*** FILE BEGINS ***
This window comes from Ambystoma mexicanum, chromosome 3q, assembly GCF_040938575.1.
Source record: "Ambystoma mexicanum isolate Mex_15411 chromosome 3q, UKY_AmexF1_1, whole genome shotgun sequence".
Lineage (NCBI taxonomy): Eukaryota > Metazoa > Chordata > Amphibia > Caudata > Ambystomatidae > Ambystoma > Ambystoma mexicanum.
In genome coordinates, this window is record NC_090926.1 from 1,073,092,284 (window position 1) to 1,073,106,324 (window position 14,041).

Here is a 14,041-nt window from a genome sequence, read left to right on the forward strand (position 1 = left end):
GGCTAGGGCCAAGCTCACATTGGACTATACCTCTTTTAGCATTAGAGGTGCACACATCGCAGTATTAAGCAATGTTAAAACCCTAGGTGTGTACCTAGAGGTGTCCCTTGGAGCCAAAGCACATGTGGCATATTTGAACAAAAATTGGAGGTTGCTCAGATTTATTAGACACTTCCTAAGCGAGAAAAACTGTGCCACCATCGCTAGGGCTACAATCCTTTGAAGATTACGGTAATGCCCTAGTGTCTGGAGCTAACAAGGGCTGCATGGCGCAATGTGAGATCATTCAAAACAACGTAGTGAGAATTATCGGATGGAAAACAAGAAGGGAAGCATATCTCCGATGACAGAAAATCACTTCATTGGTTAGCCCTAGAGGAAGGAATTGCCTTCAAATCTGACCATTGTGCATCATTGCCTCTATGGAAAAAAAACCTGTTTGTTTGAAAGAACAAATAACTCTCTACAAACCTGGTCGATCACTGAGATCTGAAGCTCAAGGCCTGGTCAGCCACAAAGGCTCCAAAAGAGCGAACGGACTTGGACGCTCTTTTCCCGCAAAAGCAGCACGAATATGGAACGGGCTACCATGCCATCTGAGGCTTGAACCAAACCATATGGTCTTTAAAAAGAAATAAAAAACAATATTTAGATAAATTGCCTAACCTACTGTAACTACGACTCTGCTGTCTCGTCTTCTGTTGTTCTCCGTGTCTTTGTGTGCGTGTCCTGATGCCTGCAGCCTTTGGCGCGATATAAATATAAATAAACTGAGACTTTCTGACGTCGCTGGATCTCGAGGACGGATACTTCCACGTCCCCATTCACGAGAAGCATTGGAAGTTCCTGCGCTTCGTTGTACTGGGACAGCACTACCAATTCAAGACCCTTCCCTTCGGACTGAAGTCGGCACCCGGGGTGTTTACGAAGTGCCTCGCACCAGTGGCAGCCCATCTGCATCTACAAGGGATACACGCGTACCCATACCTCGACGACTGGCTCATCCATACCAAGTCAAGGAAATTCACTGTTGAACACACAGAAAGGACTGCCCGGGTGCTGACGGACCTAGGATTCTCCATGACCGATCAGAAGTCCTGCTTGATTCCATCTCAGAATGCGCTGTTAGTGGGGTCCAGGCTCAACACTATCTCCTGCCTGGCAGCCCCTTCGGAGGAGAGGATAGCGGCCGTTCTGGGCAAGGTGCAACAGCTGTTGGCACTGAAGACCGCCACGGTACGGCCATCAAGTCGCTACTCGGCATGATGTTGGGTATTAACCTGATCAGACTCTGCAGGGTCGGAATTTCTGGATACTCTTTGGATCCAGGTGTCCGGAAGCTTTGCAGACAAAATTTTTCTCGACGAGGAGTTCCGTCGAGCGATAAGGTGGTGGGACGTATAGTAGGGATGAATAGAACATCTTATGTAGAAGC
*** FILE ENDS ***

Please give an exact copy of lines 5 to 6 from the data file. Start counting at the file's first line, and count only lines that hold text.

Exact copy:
Here is a 14,041-nt window from a genome sequence, read left to right on the forward strand (position 1 = left end):
GGCTAGGGCCAAGCTCACATTGGACTATACCTCTTTTAGCATTAGAGGTGCACACATCGCAGTATTAAGCAATGTTAAAACCCTAGGTGTGTACCTAGAGGTGTCCCTTGGAGCCAAAGCACATGTGGCATATTTGAACAAAAATTGGAGGTTGCTCAGATTTATTAGACACTTCCTAAGCGAGAAAAACTGTGCCACCATCGCTAGGGCTACAATCCTTTGAAGATTACGGTAATGCCCTAGTGTCTGGAGCTAACAAGGGCTGCATGGCGCAATGTGAGATCATTCAAAACAACGTAGTGAGAATTATCGGATGGAAAACAAGAAGGGAAGCATATCTCCGATGACAGAAAATCACTTCATTGGTTAGCCCTAGAGGAAGGAATTGCCTTCAAATCTGACCATTGTGCATCATTGCCTCTATGGAAAAAAAACCTGTTTGTTTGAAAGAACAAATAACTCTCTACAAACCTGGTCGATCACTGAGATCTGAAGCTCAAGGCCTGGTCAGCCACAAAGGCTCCAAAAGAGCGAACGGACTTGGACGCTCTTTTCCCGCAAAAGCAGCACGAATATGGAACGGGCTACCATGCCATCTGAGGCTTGAACCAAACCATATGGTCTTTAAAAAGAAATAAAAAACAATATTTAGATAAATTGCCTAACCTACTGTAACTACGACTCTGCTGTCTCGTCTTCTGTTGTTCTCCGTGTCTTTGTGTGCGTGTCCTGATGCCTGCAGCCTTTGGCGCGATATAAATATAAATAAACTGAGACTTTCTGACGTCGCTGGATCTCGAGGACGGATACTTCCACGTCCCCATTCACGAGAAGCATTGGAAGTTCCTGCGCTTCGTTGTACTGGGACAGCACTACCAATTCAAGACCCTTCCCTTCGGACTGAAGTCGGCACCCGGGGTGTTTACGAAGTGCCTCGCACCAGTGGCAGCCCATCTGCATCTACAAGGGATACACGCGTACCCATACCTCGACGACTGGCTCATCCATACCAAGTCAAGGAAATTCACTGTTGAACACACAGAAAGGACTGCCCGGGTGCTGACGGACCTAGGATTCTCCATGACCGATCAGAAGTCCTGCTTGATTCCATCTCAGAATGCGCTGTTAGTGGGGTCCAGGCTCAACACTATCTCCTGCCTGGCAGCCCCTTCGGAGGAGAGGATAGCGGCCGTTCTGGGCAAGGTGCAACAGCTGTTGGCACTGAAGACCGCCACGGTACGGCCATCAAGTCGCTACTCGGCATGATGTTGGGTATTAACCTGATCAGACTCTGCAGGGTCGGAATTTCTGGATACTCTTTGGATCCAGGTGTCCGGAAGCTTTGCAGACAAAATTTTTCTCGACGAGGAGTTCCGTCGAGCGATAAGGTGGTGGGACGTATAGTAGGGATGAATAGAACATCTTATGTAGAAGC